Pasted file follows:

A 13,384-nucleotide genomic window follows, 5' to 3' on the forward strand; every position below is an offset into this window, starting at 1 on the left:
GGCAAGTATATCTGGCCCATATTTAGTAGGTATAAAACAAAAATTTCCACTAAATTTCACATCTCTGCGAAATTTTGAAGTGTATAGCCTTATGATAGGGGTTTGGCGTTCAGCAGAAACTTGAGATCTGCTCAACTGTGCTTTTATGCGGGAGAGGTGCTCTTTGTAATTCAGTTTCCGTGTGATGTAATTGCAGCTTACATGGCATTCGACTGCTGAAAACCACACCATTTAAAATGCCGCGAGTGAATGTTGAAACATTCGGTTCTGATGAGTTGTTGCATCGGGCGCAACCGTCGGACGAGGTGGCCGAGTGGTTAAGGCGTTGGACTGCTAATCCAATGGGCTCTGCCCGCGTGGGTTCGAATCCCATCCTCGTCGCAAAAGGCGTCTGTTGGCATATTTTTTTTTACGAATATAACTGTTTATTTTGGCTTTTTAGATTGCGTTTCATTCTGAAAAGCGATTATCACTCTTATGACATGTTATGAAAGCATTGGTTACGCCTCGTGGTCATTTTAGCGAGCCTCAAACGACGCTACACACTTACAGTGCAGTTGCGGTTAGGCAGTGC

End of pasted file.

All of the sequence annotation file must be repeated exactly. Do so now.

A 13,384-nucleotide genomic window follows, 5' to 3' on the forward strand; every position below is an offset into this window, starting at 1 on the left:
GGCAAGTATATCTGGCCCATATTTAGTAGGTATAAAACAAAAATTTCCACTAAATTTCACATCTCTGCGAAATTTTGAAGTGTATAGCCTTATGATAGGGGTTTGGCGTTCAGCAGAAACTTGAGATCTGCTCAACTGTGCTTTTATGCGGGAGAGGTGCTCTTTGTAATTCAGTTTCCGTGTGATGTAATTGCAGCTTACATGGCATTCGACTGCTGAAAACCACACCATTTAAAATGCCGCGAGTGAATGTTGAAACATTCGGTTCTGATGAGTTGTTGCATCGGGCGCAACCGTCGGACGAGGTGGCCGAGTGGTTAAGGCGTTGGACTGCTAATCCAATGGGCTCTGCCCGCGTGGGTTCGAATCCCATCCTCGTCGCAAAAGGCGTCTGTTGGCATATTTTTTTTTACGAATATAACTGTTTATTTTGGCTTTTTAGATTGCGTTTCATTCTGAAAAGCGATTATCACTCTTATGACATGTTATGAAAGCATTGGTTACGCCTCGTGGTCATTTTAGCGAGCCTCAAACGACGCTACACACTTACAGTGCAGTTGCGGTTAGGCAGTGC